Brock Osweiler: New Sheriff in Town?

With Peyton Manning making it official on Monday that he’s finished playing football, it’s time to talk about Brock Osweiler and his possible fantasy value as the Broncos’ new starting quarterback.

Osweiler just finished his fourth year in the NFL, but he hadn’t had much playing time until Manning got benched for the last half of the season. Before the 2015 season, Osweiler had thrown just 30 passes, completing 17 of them for 159 yards. When Manning was playing ineffectively the Broncos gave Osweiler a shot and he completed 170 passes for 1,967 yards and ten touchdowns. He completed 61.8% of his passes and threw six interceptions and lost two fumbles.

Osweiler performed pretty well for seven games before Manning took his starting job back in the season finale on a comeback win over the Chargers. Manning continued to start during the playoffs and the rest is history.

DENVER, CO - JANUARY 3: Quarterback Brock Osweiler #17 of the Denver Broncos passes against the San Diego Chargers during the first half of a game at Sports Authority Field at Mile High on January 3, 2016 in Denver, Colorado. (Photo by Sean M. Haffey/Getty Images)
DENVER, CO – JANUARY 3: Quarterback Brock Osweiler #17 of the Denver Broncos passes against the San Diego Chargers during the first half of a game at Sports Authority Field at Mile High on January 3, 2016 in Denver, Colorado. (Photo by Sean M. Haffey/Getty Images)

We think Osweiler’s prospects are pretty good, given that he played pretty well in relief and has had four seasons playing behind a Hall of Fame quarterback. Also, Demaryius Thomas, the Broncos’ top receiver, was having an uncharacteristic second half of the season with drops and lower than expected production.

We’re not going to attempt to defend Osweiler’s new contract of $45 million over three years, but the last time we saw a naturally talented quarterback sit behind a Hall of Famer for a few years we ended up with Aaron Rodgers. Not comparing the two, obviously, just pointing out a similar situation where the outcome was a positive one.

Osweiler will have a good receiving corps to work with, if Thomas gets back to feeling like himself and Emmanuel Sanders keeps trending in the right direction. After the top two wideouts, the Broncos have some maneuvering to do. Andre Caldwell and Jordan Norwood are both free agents but if they are lost there are plenty of options to go after.

DENVER, CO - JANUARY 3: Wide receiver Demaryius Thomas #88 of the Denver Broncos runs clear of the San Diego Chargers defense for a 72-yard first quarter touchdown reception during a game at Sports Authority Field at Mile High on January 3, 2016 in Denver, Colorado. (Photo by Sean M. Haffey/Getty Images)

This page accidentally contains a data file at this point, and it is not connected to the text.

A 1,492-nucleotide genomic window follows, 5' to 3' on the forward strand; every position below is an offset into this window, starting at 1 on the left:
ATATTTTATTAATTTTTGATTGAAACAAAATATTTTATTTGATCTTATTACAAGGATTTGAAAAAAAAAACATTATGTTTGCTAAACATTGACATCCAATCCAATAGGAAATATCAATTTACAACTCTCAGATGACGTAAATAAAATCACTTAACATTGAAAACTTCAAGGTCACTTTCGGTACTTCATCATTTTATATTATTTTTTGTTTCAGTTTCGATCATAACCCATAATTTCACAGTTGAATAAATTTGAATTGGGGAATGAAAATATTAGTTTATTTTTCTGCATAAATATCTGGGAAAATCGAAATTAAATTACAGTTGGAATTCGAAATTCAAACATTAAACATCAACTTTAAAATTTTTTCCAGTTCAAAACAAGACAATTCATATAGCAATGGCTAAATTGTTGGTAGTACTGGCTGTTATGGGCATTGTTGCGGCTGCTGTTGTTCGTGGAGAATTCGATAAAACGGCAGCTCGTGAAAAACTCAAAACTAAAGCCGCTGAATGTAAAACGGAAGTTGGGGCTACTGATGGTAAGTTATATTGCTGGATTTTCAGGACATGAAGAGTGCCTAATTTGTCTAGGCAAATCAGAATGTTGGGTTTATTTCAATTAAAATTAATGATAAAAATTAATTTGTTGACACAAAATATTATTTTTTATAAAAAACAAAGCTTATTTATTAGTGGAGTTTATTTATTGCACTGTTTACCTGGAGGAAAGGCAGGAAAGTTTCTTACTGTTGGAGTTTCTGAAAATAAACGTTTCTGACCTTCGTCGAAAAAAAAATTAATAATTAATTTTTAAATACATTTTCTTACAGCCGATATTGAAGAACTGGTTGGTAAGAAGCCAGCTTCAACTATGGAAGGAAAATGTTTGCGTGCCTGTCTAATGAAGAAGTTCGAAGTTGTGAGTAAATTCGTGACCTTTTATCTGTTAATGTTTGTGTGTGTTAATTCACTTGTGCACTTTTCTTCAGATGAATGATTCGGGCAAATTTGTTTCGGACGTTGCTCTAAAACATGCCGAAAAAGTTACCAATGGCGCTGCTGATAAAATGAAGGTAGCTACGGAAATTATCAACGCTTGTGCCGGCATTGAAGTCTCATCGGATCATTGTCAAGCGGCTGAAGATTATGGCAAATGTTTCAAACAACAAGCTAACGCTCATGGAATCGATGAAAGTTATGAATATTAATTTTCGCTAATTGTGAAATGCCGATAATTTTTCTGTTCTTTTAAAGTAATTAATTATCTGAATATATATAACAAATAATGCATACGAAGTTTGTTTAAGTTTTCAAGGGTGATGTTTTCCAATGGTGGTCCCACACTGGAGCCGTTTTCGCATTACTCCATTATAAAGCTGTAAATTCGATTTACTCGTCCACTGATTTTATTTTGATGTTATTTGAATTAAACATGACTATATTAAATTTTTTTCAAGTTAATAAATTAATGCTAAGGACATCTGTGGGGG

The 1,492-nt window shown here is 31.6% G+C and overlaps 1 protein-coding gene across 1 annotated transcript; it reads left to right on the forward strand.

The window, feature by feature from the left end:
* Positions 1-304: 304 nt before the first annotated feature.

DENVER, CO – JANUARY 3: Wide receiver Demaryius Thomas #88 of the Denver Broncos runs clear of the San Diego Chargers defense for a 72-yard first quarter touchdown reception during a game at Sports Authority Field at Mile High on January 3, 2016 in Denver, Colorado. (Photo by Sean M. Haffey/Getty Images)

An interesting addition to the Broncos’ receiving corps could be Travis Benjamin, who could play well in the slot if he comes over from Cleveland. Other options on the free agent market are Marvin Jones, Rueben Randle and Anquan Boldin. Suffice to say, the Broncos will likely have three, possibly more, solid options in the passing game to help with Osweiler’s production.

Don’t go crazy with drafting him in early rounds, but if you want to go strong with running backs and wide receivers early, Osweiler could end up being a solid quarterback in mid to late rounds.

Road to the Draft: NFL Combine Forces

With the NFL Combine over we thought it’d be a good time to have a look at some of the top performers at the annual showcase of talent. Some of these players will make immediate impact on your fantasy team while others still have a ways to go. Monday we looked at running backs and quarterbacks. Today we’ll look at the wide receivers and tight ends who impressed at the combine.

Wide receivers

Will Fuller could turn into the kind of player that is a tough call week to week. He’s got speed, he ran a 4.32 40-yard dash at the combine, and could end up being a big-play type player if he can consistently make catches.